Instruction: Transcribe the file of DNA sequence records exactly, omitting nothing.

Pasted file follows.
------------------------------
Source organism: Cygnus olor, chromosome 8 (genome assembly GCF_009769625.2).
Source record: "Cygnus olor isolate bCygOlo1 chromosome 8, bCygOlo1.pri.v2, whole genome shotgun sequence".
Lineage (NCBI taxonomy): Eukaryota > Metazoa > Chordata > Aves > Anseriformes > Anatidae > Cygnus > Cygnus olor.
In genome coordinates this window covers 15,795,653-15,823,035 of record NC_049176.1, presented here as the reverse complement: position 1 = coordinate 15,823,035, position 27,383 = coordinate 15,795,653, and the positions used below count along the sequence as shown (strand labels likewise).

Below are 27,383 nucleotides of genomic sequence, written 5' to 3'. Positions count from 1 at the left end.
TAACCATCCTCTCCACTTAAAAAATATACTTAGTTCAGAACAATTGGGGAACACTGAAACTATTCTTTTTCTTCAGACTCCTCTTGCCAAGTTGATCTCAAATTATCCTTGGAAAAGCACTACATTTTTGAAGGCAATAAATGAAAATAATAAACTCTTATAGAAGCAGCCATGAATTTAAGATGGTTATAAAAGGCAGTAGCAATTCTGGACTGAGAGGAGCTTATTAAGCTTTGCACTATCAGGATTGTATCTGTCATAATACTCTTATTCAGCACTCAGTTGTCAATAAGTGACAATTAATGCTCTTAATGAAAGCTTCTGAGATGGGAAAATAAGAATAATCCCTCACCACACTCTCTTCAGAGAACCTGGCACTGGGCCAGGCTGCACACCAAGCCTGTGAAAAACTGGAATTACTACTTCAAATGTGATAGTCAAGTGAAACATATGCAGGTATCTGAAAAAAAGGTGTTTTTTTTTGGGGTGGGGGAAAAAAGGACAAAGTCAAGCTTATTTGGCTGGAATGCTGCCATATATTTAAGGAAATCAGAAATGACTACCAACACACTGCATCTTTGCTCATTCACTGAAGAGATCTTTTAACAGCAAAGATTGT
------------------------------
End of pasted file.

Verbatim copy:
Source organism: Cygnus olor, chromosome 8 (genome assembly GCF_009769625.2).
Source record: "Cygnus olor isolate bCygOlo1 chromosome 8, bCygOlo1.pri.v2, whole genome shotgun sequence".
Lineage (NCBI taxonomy): Eukaryota > Metazoa > Chordata > Aves > Anseriformes > Anatidae > Cygnus > Cygnus olor.
In genome coordinates this window covers 15,795,653-15,823,035 of record NC_049176.1, presented here as the reverse complement: position 1 = coordinate 15,823,035, position 27,383 = coordinate 15,795,653, and the positions used below count along the sequence as shown (strand labels likewise).

Below are 27,383 nucleotides of genomic sequence, written 5' to 3'. Positions count from 1 at the left end.
TAACCATCCTCTCCACTTAAAAAATATACTTAGTTCAGAACAATTGGGGAACACTGAAACTATTCTTTTTCTTCAGACTCCTCTTGCCAAGTTGATCTCAAATTATCCTTGGAAAAGCACTACATTTTTGAAGGCAATAAATGAAAATAATAAACTCTTATAGAAGCAGCCATGAATTTAAGATGGTTATAAAAGGCAGTAGCAATTCTGGACTGAGAGGAGCTTATTAAGCTTTGCACTATCAGGATTGTATCTGTCATAATACTCTTATTCAGCACTCAGTTGTCAATAAGTGACAATTAATGCTCTTAATGAAAGCTTCTGAGATGGGAAAATAAGAATAATCCCTCACCACACTCTCTTCAGAGAACCTGGCACTGGGCCAGGCTGCACACCAAGCCTGTGAAAAACTGGAATTACTACTTCAAATGTGATAGTCAAGTGAAACATATGCAGGTATCTGAAAAAAAGGTGTTTTTTTTTGGGGTGGGGGAAAAAAGGACAAAGTCAAGCTTATTTGGCTGGAATGCTGCCATATATTTAAGGAAATCAGAAATGACTACCAACACACTGCATCTTTGCTCATTCACTGAAGAGATCTTTTAACAGCAAAGATTGT